Layered over questions like these was the knowledge that teacher preparation has changed quite significantly in the past 10 years, according to Dr. Leigh van den Kieboom, Grad ’08, associate dean and a longtime member of the Teacher Education Committee. Chief among those changes is a trend toward practice-based instruction. “One of the nagging concerns about teacher preparation is that our students take educational foundations and theories and methods courses, but what they learn in these courses is often disconnected from actual practice,” she adds.
Burant and van den Kieboom were proud of Marquette’s reputation for turning out skilled, prepared teachers, but they and the committee saw room to do better.
Founded on essential skills and Jesuit values
What emerged from the years of research and discussion was a holistic, integrated program shaped by four guiding standards (see below). The first and fourth standards represent the Jesuit- and Marquette-centered values of equity and justice and the concept of cura personalis, or care for the whole person. The second and third represent the essential skills a teacher will need to be successful.
The framing value-based standards give students purpose. The skill-based standards give them tangible tools they’ll use to pursue that purpose in the classroom. It’s a curriculum that emphasizes ambitious instruction — finding ways to help any student from any background achieve — and prioritizes practice instead of theory.
“It’s a pretty big shift,” says van den Kieboom. It means, for instance, eliciting student prior knowledge and then emphasizing reasoning and communication skills when working out a math problem, and discussing different ways to approach and solve the problem. “Whereas 15, 20 years ago it was more about checking to see if the students get the problem right.”
When Burant and van den Kieboom describe the new curriculum, they talk about bedrock skills such as writing lesson plans, assessing student learning, making effective presentations and managing a classroom. Marquette education students are now exposed to these areas earlier, and they are required to practice them in recorded sessions critiqued by professors and classmates.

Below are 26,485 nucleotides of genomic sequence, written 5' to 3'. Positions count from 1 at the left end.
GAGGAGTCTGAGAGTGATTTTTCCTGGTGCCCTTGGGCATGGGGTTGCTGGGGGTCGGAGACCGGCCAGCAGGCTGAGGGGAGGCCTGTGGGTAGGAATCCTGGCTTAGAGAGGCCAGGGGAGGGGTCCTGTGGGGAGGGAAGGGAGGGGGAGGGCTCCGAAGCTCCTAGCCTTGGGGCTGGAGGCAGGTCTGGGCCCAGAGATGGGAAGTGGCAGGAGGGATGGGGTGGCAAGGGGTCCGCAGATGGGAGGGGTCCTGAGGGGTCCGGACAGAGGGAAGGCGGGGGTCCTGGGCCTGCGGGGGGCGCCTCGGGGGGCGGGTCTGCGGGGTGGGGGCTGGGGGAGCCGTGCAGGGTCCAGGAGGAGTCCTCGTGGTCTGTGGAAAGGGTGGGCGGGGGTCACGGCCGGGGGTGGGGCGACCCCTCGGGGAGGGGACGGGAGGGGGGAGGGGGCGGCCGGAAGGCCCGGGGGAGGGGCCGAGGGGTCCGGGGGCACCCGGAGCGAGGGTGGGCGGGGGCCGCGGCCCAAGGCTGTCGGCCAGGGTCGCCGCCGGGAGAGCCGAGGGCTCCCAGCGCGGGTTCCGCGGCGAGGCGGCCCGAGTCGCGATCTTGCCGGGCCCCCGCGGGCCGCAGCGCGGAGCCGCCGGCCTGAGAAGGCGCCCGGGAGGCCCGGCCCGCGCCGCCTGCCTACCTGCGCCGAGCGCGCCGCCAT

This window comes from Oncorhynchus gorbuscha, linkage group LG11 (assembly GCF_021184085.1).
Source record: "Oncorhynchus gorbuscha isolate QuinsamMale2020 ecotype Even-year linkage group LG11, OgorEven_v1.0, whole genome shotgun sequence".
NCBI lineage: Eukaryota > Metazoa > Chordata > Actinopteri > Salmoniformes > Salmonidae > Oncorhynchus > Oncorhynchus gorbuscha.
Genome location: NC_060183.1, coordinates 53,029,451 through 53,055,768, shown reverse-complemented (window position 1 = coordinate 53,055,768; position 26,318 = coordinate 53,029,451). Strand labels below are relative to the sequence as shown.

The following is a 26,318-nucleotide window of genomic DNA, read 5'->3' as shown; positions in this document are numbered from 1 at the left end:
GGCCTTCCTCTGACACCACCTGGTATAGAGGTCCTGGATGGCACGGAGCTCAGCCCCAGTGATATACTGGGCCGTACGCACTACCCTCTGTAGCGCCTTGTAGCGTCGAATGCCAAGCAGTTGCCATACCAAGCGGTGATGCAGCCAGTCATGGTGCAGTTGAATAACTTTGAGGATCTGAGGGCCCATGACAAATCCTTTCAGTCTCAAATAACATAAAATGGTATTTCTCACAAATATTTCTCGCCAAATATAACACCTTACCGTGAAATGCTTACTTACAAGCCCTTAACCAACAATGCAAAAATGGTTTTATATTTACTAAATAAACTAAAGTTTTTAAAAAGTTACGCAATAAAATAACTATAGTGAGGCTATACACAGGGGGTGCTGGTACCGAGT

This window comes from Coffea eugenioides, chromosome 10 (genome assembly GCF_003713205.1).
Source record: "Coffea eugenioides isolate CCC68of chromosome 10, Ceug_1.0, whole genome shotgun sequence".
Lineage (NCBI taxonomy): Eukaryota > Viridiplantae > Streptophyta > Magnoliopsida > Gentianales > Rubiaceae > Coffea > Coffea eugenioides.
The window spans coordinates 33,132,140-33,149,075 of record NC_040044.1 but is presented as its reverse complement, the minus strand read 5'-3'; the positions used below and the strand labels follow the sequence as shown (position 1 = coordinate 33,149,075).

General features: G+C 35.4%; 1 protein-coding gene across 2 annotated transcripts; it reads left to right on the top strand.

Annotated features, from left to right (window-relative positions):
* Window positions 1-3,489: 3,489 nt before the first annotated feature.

Just as important: learning how to build relationships with communities, facilitate difficult discussions, discern issues of equity and justice, and bring intention to every lesson. While theory still plays an important role, “We wanted all the students right from the start to learn the very practical skills of thinking carefully about what it was that they intend to teach, and why and how to best accomplish their goals for their students,” Burant says.
Buttressing ambition with tools
Coene was in attendance when Burant taught the first of two newly created classes — Teaching Practice 1: Instructional Design and Teaching Models, and Advanced Teaching Practice in Middle and High School.
Coene says it felt weird, at first, to see classmates rewind her recorded practice exercises, pause, write something down, and press play again. But she knows the experience was preparing her for students like the one she was — students who would ask tough questions. The new classes taught her to facilitate conversations and gave her resources she expects to continually draw upon.
“If I want to bring a more well-rounded history to my classes and include the marginalized communities, then discussion is probably one of the best ways to go about doing that,” Coene says. “Being able to actually facilitate those conversations in the classes that Dr. Burant taught has given me methods to do that successfully. It has been really helpful for how I want to approach my teaching.”
Burant is excited to see Coene and others from those first classes start student teaching in spring 2022.
“They should be much better prepared to think carefully about, well, what methods will work best for the content I intend to teach? What do I want the students to know and be able to do? What kind of teaching models fit with the things I’m trying to do?”
And, says Burant, “I want them to be relentless. To believe in every core of their being that, yes, I can make a difference here. And I have the tools to do it.”
Guiding Standards for a Marquette Educator
- An advocate and practitioner of equity and justice in schools and communities
- A designer and facilitator of ambitious curriculum and pedagogy informed by theory, context, and students’ thinking and experiences
- An imaginative critical thinker who reflects on ways to improve teaching and learning
- A compassionate professional who embodies cura personalis and empowers learners through reciprocal relationships of dignity and respect